Its enduring national security mission means staff like Cameron Townsend are one of many family members who have careers at Los Alamos National Laboratory.
Cameron is her family's third generation to work at the Lab, starting with her great grandparents, followed by her grandparents (skipping her parents), and now including her and her husband. She didn't know many details about her family history at the Lab until she started working there three years ago and made a serendipitous discovery.
A third-generation employee learns about family from historic collections.
Cameron, who is an architect in the Lab's Environmental Stewardship organization and helps manage the Lab's historic buildings program, was given a drawing from 1960 to aid in an assessment. The drafter's name listed on the sketch: Ron Turner, her grandfather.
"Who would have thought the first drawing that I would get came from my grandfather? It's so cool that I'm working on the same buildings 60 years later," Cameron said.
She has since come across other drawings by her grandfather, asked her family members a lot of questions, and wondered if other Lab documents related to her family existed.
Cameron also checked with the Lab's National Security Research Center (NSRC), where staff are often asked for information related to family members who have worked at the Lab. These types of materials are preserved among the NSRC's collections of national security materials because they are important to the Los Alamos legacy. And they're filled with interesting stories from the Lab's earliest days — just like those that Cameron heard from her grandparents.
Los Alamos memories
Now retired and living near Aztec, New Mexico, Cameron's grandparents, Ron and Pat, grew up in Los Alamos. They also both worked at the Lab.
Ron was a fifth-grader when the Turner family arrived in 1947 from Oak Ridge, Tennessee. Ron's parents were working at the Oak Ridge lab as part of the Special Engineer Detachment (SED) during the Manhattan Project, which was the U. S. government's top-secret effort to create atomic weapons and help end World War II. (Oak Ridge was the site of the pilot plutonium plant and the uranium enrichment plant; Los Alamos designed and built the atomic bombs.)
His father, John Turner, worked as a shift supervisor at Los Alamos, where detonators were produced during World War II and then where explosive shots were conducted after the war.
Ron remembers when the town was still enclosed with a protective fence: "In those days we'd also go into the canyons, take .22s and shoot cans. The army ran the gates, but never said much about us playing; we were just kids."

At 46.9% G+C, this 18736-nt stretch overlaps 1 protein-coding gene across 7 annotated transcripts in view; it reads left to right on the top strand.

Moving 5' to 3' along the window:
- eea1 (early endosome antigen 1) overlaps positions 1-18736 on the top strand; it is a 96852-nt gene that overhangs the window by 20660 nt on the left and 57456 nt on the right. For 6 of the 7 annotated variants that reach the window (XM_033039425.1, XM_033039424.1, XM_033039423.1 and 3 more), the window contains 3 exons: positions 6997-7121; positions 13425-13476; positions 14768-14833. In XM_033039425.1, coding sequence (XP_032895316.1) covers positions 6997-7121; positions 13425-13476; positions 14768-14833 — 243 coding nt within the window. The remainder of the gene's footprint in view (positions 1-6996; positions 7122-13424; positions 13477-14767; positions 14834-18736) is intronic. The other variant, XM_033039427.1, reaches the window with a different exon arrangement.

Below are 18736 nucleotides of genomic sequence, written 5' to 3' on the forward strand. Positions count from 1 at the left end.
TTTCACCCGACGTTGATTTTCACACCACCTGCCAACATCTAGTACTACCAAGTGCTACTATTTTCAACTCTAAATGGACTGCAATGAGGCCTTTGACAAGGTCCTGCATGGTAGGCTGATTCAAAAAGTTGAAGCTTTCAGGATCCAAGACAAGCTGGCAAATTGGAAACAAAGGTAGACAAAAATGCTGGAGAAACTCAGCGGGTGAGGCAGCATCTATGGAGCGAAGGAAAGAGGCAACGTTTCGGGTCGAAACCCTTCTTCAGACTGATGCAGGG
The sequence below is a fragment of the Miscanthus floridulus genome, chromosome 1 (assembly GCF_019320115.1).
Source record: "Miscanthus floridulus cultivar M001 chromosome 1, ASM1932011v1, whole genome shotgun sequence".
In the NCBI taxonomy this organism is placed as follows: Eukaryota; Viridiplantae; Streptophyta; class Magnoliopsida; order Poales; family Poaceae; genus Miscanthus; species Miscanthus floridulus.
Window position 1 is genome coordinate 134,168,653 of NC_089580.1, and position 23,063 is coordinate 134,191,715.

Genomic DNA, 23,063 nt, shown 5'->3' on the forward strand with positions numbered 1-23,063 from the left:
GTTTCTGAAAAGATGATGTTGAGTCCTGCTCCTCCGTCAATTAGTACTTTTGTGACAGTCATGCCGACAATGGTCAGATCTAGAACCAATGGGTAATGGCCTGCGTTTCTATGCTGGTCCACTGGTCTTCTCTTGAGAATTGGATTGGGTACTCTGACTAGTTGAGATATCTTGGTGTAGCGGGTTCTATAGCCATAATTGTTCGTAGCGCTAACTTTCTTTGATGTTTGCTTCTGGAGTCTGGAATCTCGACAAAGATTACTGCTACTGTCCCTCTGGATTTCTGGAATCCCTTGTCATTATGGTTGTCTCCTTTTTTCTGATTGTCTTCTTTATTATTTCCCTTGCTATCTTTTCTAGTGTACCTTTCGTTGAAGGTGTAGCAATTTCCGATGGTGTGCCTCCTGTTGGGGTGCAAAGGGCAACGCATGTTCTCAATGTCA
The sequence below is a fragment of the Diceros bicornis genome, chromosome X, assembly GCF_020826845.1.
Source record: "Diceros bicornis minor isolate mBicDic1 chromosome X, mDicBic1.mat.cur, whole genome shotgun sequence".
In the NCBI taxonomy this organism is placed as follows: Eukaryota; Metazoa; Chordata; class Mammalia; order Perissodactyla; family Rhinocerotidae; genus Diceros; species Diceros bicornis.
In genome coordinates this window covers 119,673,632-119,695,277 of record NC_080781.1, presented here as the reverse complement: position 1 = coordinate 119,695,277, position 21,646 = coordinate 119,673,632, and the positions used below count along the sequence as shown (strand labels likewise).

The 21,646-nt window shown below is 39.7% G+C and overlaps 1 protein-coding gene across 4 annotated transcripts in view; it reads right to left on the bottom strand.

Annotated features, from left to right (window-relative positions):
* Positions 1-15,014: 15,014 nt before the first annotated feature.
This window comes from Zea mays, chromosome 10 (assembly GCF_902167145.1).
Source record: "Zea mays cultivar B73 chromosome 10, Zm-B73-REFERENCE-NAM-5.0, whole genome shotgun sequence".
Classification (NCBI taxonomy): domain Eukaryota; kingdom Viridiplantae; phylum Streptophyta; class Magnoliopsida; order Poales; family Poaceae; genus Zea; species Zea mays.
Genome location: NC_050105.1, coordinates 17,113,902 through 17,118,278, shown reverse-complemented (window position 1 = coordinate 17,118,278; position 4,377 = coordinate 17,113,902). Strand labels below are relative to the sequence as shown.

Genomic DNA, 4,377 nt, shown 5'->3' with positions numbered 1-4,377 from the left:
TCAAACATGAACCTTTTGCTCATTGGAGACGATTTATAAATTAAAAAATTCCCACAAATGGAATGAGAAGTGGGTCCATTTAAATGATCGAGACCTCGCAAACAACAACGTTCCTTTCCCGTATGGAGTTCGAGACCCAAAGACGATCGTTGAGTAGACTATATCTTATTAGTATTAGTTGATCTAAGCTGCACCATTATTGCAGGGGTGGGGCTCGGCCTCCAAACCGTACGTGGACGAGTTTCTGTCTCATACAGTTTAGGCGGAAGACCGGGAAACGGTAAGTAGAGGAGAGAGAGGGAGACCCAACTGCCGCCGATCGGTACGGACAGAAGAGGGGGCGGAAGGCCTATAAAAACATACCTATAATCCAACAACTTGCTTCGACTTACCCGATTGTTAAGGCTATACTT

In 1952, Pat's family moved to Los Alamos from Colorado. Her father, William Eaton, was a machinist. Today, Pat describes Los Alamos as the "best place to grow up ever."
Ron and Pat attended what is still the only high school in town. Ron was part of the first graduating class to complete all grades. Pat recalled that in high school, she and classmates "climbed and wrote on the water towers and we were even the first to make the L. A. sign on the mountains."
Their social circles intersected when they were teenagers; their relationship began with a game of spin the bottle, followed by Pat's frequent visits to Ron's ice cream cart, which often passed by her house.
One incident in particular from her childhood sticks with Pat: "In high school, we had a sleepover and prank-called a teacher because he wouldn't chaperon a dance that we wanted to have." The Los Alamos police found out and when she interviewed years later for a security clearance at the Lab, the incident was in her records.
Following their family's footsteps
"We had old electric typewriters. We'd do so many equations that we had to change the keys out to get the specific symbols for the formulas that we were typing."
Both Ron and Pat began their careers at the Lab in the mid-1950s. With Pat's typing and shorthand-writing skills, she started right after high school. At one point, Pat was part of the Theoretical Division (T Division), where she worked for famed scientists Hans Bethe and Stan Ulam, among others.
"We had old electric typewriters," Pat said. "We'd do so many equations that we had to change the keys out to get the specific symbols for the formulas that we were typing."
Pat's brother, Ed Eaton, also worked at the Lab in chemistry and metallurgy. Meanwhile, Ron was "brought on to draft components and parts for the device systems that were developed onsite at the Laboratory," he said.
Six decades later, several of those drawings have made their way to Cameron.
"There are probably more that I just haven't happened to come across yet," she said.
The family was certainly surprised by the coincidence, which gave Ron and Pat an opportunity to share these stories with their granddaughter. 🔎